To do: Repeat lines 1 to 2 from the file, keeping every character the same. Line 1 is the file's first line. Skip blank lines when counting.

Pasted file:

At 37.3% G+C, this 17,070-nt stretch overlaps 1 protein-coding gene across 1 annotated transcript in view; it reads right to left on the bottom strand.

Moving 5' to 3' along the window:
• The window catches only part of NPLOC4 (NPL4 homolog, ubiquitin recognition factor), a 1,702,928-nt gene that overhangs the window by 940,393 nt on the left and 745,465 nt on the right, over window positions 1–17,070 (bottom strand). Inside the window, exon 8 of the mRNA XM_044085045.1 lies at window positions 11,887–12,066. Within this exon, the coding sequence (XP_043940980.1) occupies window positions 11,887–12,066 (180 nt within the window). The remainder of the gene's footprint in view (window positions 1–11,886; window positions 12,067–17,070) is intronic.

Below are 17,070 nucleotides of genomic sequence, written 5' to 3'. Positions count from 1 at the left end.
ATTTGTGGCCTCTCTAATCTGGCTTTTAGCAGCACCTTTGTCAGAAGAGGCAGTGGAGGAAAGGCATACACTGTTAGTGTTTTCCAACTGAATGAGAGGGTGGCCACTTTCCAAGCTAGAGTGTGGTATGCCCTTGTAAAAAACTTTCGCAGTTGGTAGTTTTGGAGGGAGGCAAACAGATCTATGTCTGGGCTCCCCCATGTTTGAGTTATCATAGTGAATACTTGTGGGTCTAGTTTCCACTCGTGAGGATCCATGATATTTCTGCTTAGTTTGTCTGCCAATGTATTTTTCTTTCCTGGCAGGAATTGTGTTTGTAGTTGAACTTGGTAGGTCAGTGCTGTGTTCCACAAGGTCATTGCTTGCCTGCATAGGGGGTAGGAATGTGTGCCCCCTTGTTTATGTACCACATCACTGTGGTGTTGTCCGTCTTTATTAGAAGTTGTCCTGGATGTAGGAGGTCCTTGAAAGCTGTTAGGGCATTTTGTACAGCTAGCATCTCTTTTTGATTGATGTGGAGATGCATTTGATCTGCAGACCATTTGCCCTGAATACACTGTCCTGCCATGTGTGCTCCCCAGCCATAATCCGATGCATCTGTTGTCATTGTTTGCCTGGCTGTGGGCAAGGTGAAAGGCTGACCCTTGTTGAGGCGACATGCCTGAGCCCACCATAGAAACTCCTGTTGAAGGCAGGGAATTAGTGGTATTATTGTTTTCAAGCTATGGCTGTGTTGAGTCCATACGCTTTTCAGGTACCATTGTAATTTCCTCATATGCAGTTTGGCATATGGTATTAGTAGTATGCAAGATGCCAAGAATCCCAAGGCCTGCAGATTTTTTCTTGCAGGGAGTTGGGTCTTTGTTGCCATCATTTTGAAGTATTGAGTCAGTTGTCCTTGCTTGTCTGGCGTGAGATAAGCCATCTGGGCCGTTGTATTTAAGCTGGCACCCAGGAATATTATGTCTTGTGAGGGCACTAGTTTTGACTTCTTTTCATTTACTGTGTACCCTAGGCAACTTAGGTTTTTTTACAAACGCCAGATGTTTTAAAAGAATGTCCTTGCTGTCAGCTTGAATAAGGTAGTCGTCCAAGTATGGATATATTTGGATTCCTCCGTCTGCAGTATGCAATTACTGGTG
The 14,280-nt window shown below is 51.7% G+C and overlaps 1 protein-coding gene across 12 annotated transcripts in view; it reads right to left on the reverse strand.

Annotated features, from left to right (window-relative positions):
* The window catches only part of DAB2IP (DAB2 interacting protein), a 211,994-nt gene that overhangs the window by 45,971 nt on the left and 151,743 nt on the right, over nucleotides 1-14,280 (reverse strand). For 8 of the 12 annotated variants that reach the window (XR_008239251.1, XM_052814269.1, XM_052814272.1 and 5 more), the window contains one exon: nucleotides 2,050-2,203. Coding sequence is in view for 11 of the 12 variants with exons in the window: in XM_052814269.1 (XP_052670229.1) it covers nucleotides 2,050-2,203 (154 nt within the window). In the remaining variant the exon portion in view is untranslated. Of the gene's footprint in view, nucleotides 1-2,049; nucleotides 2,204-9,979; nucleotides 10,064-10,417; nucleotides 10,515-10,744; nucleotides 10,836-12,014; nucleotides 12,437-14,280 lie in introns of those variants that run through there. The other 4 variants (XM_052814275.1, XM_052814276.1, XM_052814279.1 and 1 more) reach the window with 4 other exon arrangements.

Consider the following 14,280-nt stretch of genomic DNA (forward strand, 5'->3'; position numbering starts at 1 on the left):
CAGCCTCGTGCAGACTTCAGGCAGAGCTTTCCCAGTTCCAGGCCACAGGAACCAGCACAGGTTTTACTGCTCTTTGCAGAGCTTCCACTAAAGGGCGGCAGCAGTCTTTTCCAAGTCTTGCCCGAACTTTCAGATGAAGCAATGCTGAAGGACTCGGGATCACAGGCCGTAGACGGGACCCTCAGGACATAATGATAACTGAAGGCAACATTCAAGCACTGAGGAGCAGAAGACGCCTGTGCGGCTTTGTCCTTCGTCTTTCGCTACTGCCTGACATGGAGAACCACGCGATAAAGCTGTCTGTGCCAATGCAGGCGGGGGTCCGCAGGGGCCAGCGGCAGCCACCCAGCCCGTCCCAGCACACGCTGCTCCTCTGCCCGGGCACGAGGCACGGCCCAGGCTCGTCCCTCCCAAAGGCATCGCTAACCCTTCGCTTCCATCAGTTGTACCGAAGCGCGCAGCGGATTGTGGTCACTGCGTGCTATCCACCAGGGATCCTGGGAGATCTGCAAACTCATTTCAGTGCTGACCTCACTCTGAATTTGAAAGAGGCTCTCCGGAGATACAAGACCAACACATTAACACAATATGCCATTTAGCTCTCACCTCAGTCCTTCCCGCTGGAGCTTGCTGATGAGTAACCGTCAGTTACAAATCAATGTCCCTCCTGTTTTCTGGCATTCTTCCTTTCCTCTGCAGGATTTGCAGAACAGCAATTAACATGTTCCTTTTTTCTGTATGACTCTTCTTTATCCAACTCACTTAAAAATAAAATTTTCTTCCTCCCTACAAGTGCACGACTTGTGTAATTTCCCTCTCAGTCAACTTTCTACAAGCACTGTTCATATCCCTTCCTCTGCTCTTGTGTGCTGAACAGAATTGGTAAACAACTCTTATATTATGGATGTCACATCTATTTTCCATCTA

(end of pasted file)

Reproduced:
At 37.3% G+C, this 17,070-nt stretch overlaps 1 protein-coding gene across 1 annotated transcript in view; it reads right to left on the bottom strand.

Moving 5' to 3' along the window: